Now raising intellectual capital
The power struggle at Continental hardly inspires trust in Schaeffler. The privately-owned ball bearings company wants to boot out Conti’s CEO — effectively tearing up a standstill agreement it signed last year — and install one of its own divisional managers.
Schaeffler should be stopped, for several reasons.
The first is that it flies in the face of an agreement it entered into with Conti’s shareholders to respect the car part maker’s independence. This is wrong. The deal, which prevents Schaeffler taking over Conti until 2012, also bound it “to support the ongoing strategy and business policy of the executive board while maintaining its current market and brand appearance, and not to demand a sale of operations or seek other significant restructuring measures”. Sacking the current CEO, Karl-Thomas Neumann, flouts the spirit if not the word of this.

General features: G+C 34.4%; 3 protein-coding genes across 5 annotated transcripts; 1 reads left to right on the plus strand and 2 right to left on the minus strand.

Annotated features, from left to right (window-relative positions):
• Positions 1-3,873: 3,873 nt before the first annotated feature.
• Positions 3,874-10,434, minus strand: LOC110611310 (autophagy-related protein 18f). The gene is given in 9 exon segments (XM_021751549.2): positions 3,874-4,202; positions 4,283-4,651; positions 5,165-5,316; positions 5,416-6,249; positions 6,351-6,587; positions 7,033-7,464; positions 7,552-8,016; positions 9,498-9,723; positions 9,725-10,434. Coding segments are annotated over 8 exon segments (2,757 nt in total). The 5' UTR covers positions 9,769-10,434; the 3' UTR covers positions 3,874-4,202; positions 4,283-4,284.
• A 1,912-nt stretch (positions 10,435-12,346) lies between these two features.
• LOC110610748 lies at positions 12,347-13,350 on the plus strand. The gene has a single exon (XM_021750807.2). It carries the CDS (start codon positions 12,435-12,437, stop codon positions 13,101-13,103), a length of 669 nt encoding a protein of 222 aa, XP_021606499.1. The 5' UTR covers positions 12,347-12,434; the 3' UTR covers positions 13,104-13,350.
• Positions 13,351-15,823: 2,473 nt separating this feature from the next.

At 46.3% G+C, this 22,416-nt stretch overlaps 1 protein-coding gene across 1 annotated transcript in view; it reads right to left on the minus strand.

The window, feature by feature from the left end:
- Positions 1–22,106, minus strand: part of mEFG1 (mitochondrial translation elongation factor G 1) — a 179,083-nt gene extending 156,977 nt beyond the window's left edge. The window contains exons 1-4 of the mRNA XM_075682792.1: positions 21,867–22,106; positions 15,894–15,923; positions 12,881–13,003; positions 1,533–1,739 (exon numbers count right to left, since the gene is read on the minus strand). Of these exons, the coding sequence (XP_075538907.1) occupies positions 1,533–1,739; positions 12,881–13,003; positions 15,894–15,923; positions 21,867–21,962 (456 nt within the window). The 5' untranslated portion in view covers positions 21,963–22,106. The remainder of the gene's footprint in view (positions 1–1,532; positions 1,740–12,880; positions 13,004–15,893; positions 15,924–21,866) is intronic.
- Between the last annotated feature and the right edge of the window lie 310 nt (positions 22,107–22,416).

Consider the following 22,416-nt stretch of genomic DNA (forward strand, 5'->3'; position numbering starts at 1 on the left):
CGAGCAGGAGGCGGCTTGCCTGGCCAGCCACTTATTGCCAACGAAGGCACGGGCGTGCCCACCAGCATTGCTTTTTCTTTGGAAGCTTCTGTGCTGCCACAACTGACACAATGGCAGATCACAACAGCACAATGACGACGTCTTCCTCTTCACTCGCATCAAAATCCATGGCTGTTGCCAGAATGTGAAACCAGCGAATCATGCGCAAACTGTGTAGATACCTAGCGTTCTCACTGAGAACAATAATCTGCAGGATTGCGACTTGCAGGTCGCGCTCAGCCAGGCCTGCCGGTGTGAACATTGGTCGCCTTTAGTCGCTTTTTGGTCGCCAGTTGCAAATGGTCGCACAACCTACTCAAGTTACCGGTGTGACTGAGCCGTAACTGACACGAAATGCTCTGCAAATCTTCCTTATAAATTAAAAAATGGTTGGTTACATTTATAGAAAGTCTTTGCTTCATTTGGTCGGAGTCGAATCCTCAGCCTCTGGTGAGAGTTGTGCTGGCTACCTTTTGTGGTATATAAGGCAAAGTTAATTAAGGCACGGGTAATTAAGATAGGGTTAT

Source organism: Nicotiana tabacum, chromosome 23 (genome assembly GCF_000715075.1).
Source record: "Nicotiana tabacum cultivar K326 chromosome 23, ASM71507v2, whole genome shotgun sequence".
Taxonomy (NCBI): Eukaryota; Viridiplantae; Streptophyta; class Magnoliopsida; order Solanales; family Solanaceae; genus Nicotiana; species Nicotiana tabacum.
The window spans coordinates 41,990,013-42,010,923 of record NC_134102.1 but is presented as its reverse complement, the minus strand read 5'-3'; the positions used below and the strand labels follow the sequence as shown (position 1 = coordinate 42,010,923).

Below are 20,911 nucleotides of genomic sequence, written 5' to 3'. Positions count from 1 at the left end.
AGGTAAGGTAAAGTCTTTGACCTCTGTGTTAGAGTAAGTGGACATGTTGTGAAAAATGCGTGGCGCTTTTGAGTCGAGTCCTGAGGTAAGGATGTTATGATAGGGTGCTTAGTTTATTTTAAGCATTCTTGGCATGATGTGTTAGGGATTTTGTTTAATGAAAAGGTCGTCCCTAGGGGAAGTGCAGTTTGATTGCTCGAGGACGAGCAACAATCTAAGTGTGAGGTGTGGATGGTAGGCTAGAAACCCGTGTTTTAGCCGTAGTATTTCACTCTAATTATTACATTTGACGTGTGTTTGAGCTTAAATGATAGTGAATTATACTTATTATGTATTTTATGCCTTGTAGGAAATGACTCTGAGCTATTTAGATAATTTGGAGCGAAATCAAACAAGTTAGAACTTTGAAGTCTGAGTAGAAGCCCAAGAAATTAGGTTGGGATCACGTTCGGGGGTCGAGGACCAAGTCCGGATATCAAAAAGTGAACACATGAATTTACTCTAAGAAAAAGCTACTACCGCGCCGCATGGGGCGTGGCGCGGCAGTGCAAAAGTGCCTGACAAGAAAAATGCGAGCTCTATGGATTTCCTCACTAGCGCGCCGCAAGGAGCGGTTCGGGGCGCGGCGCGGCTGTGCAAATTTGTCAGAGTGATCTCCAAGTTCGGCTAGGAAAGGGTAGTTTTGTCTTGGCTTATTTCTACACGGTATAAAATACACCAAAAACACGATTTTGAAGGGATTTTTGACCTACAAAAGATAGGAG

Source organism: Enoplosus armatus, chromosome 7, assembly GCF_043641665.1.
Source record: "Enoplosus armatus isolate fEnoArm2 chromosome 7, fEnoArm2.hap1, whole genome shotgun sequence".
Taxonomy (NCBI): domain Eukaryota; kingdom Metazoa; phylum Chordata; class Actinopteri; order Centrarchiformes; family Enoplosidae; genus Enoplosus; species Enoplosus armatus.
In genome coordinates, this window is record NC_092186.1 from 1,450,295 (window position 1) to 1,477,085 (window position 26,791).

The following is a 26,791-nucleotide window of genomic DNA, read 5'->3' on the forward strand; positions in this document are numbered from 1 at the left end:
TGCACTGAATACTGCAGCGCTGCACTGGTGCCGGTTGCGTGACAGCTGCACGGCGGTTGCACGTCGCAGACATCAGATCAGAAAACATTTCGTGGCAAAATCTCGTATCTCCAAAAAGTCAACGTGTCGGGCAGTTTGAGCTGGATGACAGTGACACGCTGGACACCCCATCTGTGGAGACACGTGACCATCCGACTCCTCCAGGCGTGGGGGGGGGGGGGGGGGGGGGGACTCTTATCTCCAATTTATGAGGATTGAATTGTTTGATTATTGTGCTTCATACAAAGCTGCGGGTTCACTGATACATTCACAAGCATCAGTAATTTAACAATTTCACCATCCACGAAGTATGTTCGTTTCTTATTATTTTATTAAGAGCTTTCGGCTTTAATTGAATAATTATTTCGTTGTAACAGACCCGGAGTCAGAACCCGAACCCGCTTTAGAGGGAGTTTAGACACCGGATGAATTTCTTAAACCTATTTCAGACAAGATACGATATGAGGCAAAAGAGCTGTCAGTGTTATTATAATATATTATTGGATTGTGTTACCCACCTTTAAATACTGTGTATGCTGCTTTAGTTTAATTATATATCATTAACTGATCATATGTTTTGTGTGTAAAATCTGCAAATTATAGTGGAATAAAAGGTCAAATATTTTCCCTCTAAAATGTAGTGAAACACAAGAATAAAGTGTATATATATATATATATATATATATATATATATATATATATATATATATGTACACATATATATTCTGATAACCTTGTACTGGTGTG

Second, the move risks destabilising Conti’s business. The company has warned in an internal memo that contracts, customers and employees could be lost if Neumann is pushed out. Given that Conti is labouring under a 10 billion euro ($14.2 billion) debt load, this must be a possibility. And were it to happen it would hurt not only the Schaefflers but all Conti’s creditors.
Third, Schaeffler, which has been at loggerheads with Conti since taking a 49 percent stake last year, wants to install Elmar Degenhart — head of its own autos division — in Neumann’s seat. This represents a major conflict. Degenhart and Schaeffler will have a financial incentive to do deals that transfer value from Conti to Schaeffler. Take for instance an agreement that transferred 1 billion euros of value from Conti to the ball-bearing component maker. Although the value of Schaeffler’s stake in Conti would fall, it would still be 500 million euros better off.